West Africa is being plagued by a new outbreak of Ebola — a terrifying disease that causes its victims to bleed to death from the inside out. Ebola has no cure, and the latest epidemic is spreading fast.
VICE News visited Liberia, where many feel the new outbreak began, borne from the bushmeat markets of Lofa. Western scientists feel that the consumption and preparation of meat from monkeys, fruit bats, and other forest animals is behind the transmission of Ebola, and possibly a new supervirus, which if left uncontrolled could kill a third of the world's populationEbola, a virus that is affecting people thousands of miles away in West Africa, is now in America with two transmissions on U.S. soil confirmed in Dallas and officials calling additional transmissions to health workers a "very real possibility."
The Ebola outbreak in West Africa has sickened 8,399 people since March, killing 4,033 of them -- making it the worst outbreak o the virus in history, according to the World Health Organization.
Find out how the virus first arrived in the United States -- via U.S. missionaries flown here for treatment over the past summer -- and then how Ebola was unwittingly imported via Thomas Eric Duncan, who flew from Liberia to Texas with the virus and later died in Dallas.
Oct. 16, 2014 - Dallas nurse Nina Pham, 26, the first person to contract Ebola in the United States, is expected to be flown from Texas Health Presbyterian Hospital in Dallas to the National Institutes of Health hospital in Bethesda, Maryland. Pham treated Thomas Eric Duncan, the first person diagnosed with Ebola on American soil, at Texas Health Presbyterian Hospital.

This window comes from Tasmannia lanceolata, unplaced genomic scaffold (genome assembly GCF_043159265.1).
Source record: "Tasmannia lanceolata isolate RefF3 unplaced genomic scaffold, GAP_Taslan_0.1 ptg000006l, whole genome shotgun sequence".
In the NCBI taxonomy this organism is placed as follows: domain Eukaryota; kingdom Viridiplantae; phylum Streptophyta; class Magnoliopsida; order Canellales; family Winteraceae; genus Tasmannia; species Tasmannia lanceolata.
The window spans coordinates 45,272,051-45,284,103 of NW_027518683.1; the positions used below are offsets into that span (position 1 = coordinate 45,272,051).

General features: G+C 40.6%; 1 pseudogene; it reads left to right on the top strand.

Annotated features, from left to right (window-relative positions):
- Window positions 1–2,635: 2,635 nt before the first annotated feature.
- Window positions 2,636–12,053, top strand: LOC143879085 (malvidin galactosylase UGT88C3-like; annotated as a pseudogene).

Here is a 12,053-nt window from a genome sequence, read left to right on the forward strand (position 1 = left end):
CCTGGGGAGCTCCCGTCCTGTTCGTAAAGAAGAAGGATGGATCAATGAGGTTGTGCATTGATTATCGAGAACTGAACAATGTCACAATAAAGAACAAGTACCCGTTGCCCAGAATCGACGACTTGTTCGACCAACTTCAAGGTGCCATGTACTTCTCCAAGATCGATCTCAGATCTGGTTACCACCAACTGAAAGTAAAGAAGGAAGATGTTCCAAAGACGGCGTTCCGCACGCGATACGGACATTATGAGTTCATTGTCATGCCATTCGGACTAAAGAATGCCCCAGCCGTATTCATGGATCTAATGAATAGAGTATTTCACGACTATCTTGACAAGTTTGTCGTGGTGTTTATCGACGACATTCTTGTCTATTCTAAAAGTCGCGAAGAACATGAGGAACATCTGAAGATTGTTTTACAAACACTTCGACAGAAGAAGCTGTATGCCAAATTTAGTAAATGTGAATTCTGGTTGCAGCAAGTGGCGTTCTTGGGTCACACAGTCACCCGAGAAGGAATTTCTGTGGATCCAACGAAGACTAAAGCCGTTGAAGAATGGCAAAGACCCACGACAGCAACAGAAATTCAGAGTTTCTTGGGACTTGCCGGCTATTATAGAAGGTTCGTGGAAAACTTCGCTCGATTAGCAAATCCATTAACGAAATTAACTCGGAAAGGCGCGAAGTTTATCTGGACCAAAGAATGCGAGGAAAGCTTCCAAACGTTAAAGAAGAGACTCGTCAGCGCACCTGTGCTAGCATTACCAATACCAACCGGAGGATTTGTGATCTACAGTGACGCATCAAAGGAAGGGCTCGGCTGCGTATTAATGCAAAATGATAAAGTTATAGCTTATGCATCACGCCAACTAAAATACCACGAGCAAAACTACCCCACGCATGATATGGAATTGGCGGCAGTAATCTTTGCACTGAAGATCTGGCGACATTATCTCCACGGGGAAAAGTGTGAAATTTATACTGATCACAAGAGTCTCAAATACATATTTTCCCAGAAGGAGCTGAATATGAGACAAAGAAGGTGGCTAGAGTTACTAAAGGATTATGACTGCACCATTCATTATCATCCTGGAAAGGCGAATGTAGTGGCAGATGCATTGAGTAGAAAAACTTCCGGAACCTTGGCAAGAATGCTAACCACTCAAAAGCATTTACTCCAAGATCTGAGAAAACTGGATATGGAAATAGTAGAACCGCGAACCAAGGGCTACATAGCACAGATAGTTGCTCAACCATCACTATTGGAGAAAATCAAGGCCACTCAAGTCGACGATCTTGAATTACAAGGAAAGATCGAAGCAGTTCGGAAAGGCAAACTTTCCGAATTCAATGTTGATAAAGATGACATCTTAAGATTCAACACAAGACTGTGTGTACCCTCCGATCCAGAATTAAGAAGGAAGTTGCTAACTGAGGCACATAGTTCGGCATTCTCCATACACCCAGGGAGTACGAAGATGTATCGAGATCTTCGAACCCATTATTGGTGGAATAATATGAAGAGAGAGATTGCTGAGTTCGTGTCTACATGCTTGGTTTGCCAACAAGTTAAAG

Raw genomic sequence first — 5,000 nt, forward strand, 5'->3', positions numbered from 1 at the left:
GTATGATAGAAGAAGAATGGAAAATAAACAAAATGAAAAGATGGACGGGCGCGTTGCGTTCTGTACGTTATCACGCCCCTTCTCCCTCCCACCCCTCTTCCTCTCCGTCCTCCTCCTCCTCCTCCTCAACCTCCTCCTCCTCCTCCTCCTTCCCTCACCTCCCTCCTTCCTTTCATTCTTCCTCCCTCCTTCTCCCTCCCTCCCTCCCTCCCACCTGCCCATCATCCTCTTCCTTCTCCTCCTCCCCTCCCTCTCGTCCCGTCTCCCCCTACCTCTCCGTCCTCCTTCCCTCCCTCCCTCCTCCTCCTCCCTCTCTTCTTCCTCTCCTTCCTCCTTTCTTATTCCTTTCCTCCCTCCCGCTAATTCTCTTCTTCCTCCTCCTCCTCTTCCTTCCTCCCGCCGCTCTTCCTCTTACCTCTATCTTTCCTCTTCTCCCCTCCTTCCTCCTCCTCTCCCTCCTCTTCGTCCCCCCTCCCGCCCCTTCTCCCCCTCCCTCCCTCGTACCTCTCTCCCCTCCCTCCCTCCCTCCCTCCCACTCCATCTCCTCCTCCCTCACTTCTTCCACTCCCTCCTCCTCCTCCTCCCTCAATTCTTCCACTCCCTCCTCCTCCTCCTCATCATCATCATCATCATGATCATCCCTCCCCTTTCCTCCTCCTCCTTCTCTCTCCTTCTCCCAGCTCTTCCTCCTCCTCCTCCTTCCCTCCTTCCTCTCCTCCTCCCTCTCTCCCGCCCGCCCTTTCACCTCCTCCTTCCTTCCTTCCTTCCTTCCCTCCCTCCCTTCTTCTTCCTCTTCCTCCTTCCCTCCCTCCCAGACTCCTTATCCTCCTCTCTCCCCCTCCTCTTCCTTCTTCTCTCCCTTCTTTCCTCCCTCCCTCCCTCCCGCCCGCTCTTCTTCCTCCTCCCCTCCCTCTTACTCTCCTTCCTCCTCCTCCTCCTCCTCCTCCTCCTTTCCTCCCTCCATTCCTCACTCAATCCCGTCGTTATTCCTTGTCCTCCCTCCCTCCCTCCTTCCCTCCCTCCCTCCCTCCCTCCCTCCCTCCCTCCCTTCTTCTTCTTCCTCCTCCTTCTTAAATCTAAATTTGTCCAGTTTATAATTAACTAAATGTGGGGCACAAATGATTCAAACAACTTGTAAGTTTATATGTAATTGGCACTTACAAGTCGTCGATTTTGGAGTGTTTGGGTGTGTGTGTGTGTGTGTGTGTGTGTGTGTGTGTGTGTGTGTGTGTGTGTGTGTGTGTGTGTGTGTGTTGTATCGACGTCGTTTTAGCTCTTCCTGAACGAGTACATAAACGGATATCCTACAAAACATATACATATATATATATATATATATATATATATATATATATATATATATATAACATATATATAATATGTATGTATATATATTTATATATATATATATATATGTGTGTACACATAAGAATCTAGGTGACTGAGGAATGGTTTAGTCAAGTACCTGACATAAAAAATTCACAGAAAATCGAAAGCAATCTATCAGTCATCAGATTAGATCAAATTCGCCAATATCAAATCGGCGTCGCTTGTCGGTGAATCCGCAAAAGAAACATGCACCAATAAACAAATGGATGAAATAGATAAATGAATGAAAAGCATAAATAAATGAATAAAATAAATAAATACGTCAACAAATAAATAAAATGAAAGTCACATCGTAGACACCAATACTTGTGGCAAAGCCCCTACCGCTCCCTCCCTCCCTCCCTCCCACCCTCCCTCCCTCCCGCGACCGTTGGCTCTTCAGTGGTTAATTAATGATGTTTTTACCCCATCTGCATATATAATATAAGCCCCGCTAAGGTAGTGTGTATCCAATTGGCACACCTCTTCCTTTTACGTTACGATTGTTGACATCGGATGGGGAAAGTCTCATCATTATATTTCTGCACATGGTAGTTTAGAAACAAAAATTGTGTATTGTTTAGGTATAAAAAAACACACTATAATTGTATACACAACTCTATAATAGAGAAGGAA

Oct. 15, 2014 - Amber Vinson, 29, another nurse who treated Duncan at Texas Health Presbyterian Hospital, is diagnosed with Ebola shortly after midnight and flown to Emory University Hospital that evening.
Oct. 14, 2014 - Vinson is taken to Texas Health Presbyterian Hospital in Dallas with a fever.
Oct. 13, 2014 - Vinson flies from Cleveland to Dallas on Frontier Airlines Flight 1143, arriving at 8:16 p.m. She has no symptoms, but her temperature was 99.5 degrees that morning. She called the Centers for Disease Control and Prevention before boarding, and no one told her not to fly.